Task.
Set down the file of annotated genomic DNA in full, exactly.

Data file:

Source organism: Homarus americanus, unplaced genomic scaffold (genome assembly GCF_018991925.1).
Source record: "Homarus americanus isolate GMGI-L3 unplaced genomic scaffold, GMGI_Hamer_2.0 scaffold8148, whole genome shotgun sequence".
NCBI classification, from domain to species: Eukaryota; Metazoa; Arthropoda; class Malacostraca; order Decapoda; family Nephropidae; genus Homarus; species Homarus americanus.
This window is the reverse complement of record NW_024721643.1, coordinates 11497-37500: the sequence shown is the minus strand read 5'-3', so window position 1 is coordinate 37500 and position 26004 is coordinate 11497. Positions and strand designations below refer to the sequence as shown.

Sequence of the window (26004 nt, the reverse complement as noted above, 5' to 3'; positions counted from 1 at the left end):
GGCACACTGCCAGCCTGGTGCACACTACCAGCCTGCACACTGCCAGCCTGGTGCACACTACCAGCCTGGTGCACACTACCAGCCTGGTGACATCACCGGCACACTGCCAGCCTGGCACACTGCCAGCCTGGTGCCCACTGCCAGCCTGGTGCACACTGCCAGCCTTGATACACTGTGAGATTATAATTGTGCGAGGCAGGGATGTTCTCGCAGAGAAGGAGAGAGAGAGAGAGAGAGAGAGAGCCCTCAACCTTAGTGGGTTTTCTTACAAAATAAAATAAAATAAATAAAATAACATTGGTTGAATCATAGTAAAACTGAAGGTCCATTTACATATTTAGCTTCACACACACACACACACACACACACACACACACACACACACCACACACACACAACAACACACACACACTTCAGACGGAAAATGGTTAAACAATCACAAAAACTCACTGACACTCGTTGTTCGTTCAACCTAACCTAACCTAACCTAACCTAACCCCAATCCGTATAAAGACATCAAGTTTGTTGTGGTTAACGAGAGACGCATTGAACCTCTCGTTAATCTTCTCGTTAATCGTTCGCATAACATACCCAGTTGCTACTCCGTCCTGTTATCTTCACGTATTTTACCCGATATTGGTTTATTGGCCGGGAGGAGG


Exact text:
Source organism: Homarus americanus, unplaced genomic scaffold (genome assembly GCF_018991925.1).
Source record: "Homarus americanus isolate GMGI-L3 unplaced genomic scaffold, GMGI_Hamer_2.0 scaffold8148, whole genome shotgun sequence".
NCBI classification, from domain to species: Eukaryota; Metazoa; Arthropoda; class Malacostraca; order Decapoda; family Nephropidae; genus Homarus; species Homarus americanus.
This window is the reverse complement of record NW_024721643.1, coordinates 11497-37500: the sequence shown is the minus strand read 5'-3', so window position 1 is coordinate 37500 and position 26004 is coordinate 11497. Positions and strand designations below refer to the sequence as shown.

Sequence of the window (26004 nt, the reverse complement as noted above, 5' to 3'; positions counted from 1 at the left end):
GGCACACTGCCAGCCTGGTGCACACTACCAGCCTGCACACTGCCAGCCTGGTGCACACTACCAGCCTGGTGCACACTACCAGCCTGGTGACATCACCGGCACACTGCCAGCCTGGCACACTGCCAGCCTGGTGCCCACTGCCAGCCTGGTGCACACTGCCAGCCTTGATACACTGTGAGATTATAATTGTGCGAGGCAGGGATGTTCTCGCAGAGAAGGAGAGAGAGAGAGAGAGAGAGAGAGCCCTCAACCTTAGTGGGTTTTCTTACAAAATAAAATAAAATAAATAAAATAACATTGGTTGAATCATAGTAAAACTGAAGGTCCATTTACATATTTAGCTTCACACACACACACACACACACACACACACACACACACACACCACACACACACAACAACACACACACACTTCAGACGGAAAATGGTTAAACAATCACAAAAACTCACTGACACTCGTTGTTCGTTCAACCTAACCTAACCTAACCTAACCTAACCCCAATCCGTATAAAGACATCAAGTTTGTTGTGGTTAACGAGAGACGCATTGAACCTCTCGTTAATCTTCTCGTTAATCGTTCGCATAACATACCCAGTTGCTACTCCGTCCTGTTATCTTCACGTATTTTACCCGATATTGGTTTATTGGCCGGGAGGAGG